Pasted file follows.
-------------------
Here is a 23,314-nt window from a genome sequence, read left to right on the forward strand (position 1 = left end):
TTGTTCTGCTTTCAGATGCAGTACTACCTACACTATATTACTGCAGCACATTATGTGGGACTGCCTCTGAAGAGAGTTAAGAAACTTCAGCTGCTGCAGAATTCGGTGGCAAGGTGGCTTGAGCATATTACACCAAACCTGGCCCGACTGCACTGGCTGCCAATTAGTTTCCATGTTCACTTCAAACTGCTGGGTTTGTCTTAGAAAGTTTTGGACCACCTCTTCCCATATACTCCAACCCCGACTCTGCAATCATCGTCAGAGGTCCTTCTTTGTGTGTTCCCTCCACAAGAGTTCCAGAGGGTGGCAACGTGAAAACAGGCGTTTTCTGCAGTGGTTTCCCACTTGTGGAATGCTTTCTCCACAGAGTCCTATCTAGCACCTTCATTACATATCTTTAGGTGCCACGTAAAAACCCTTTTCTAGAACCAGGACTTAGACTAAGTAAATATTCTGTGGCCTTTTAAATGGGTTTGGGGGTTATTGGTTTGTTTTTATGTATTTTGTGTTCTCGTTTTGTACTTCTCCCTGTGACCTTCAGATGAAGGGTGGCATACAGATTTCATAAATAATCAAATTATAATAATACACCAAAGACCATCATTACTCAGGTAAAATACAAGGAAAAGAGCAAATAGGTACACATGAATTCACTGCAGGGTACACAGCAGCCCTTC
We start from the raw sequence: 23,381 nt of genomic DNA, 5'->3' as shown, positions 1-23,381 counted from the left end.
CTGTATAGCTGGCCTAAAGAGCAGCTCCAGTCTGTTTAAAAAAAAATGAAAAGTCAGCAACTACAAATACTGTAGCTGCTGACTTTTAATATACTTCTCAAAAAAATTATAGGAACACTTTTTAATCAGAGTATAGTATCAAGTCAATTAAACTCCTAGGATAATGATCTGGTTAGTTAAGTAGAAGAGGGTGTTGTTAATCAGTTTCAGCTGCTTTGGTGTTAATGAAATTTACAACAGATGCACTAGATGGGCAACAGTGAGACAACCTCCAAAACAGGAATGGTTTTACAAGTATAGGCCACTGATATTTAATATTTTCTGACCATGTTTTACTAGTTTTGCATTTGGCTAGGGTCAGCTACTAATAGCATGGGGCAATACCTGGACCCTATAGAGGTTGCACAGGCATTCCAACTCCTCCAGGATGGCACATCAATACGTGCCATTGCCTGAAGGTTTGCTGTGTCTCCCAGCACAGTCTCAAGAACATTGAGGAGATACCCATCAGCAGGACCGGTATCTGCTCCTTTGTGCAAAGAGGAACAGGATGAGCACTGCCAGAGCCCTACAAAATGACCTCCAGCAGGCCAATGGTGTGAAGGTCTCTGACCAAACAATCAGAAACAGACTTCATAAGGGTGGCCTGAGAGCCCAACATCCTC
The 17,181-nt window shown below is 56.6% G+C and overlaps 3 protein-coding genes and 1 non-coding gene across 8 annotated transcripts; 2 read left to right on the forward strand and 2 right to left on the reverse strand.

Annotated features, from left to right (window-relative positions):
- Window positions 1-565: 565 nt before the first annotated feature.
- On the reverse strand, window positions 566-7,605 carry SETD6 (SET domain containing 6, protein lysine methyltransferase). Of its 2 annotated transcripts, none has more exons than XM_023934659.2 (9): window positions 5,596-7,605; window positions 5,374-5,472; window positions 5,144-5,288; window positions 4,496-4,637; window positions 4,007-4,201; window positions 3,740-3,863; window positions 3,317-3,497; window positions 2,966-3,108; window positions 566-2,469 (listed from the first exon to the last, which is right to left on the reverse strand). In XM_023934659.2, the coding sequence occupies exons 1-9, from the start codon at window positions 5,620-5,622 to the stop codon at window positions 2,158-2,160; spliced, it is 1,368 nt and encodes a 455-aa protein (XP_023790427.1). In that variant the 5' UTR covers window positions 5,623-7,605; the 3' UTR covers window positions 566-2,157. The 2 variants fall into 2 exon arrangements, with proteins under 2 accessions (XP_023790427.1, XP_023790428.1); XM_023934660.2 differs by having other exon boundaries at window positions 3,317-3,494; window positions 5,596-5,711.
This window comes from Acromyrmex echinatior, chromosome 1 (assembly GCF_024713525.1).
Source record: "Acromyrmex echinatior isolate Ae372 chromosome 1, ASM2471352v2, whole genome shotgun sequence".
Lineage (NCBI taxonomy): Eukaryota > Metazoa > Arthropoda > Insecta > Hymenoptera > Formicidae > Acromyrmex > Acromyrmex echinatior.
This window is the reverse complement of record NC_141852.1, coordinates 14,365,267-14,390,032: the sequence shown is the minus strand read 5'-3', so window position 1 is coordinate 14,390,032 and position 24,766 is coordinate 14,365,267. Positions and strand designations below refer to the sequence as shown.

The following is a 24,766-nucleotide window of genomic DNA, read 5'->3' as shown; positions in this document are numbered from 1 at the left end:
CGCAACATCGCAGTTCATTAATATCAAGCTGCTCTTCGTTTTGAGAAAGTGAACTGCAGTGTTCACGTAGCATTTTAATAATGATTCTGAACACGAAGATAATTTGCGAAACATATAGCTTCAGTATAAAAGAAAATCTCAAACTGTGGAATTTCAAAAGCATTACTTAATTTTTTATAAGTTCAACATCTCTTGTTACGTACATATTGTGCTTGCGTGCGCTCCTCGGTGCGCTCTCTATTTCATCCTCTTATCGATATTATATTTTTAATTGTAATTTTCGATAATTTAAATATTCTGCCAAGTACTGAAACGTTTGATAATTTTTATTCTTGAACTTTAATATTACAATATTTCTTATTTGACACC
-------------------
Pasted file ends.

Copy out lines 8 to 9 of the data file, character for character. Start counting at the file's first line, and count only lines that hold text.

- On the reverse strand, window positions 566-7,605 carry SETD6 (SET domain containing 6, protein lysine methyltransferase). Of its 2 annotated transcripts, none has more exons than XM_023934659.2 (9): window positions 5,596-7,605; window positions 5,374-5,472; window positions 5,144-5,288; window positions 4,496-4,637; window positions 4,007-4,201; window positions 3,740-3,863; window positions 3,317-3,497; window positions 2,966-3,108; window positions 566-2,469 (listed from the first exon to the last, which is right to left on the reverse strand). In XM_023934659.2, the coding sequence occupies exons 1-9, from the start codon at window positions 5,620-5,622 to the stop codon at window positions 2,158-2,160; spliced, it is 1,368 nt and encodes a 455-aa protein (XP_023790427.1). In that variant the 5' UTR covers window positions 5,623-7,605; the 3' UTR covers window positions 566-2,157. The 2 variants fall into 2 exon arrangements, with proteins under 2 accessions (XP_023790427.1, XP_023790428.1); XM_023934660.2 differs by having other exon boundaries at window positions 3,317-3,494; window positions 5,596-5,711.
This window comes from Acromyrmex echinatior, chromosome 1 (assembly GCF_024713525.1).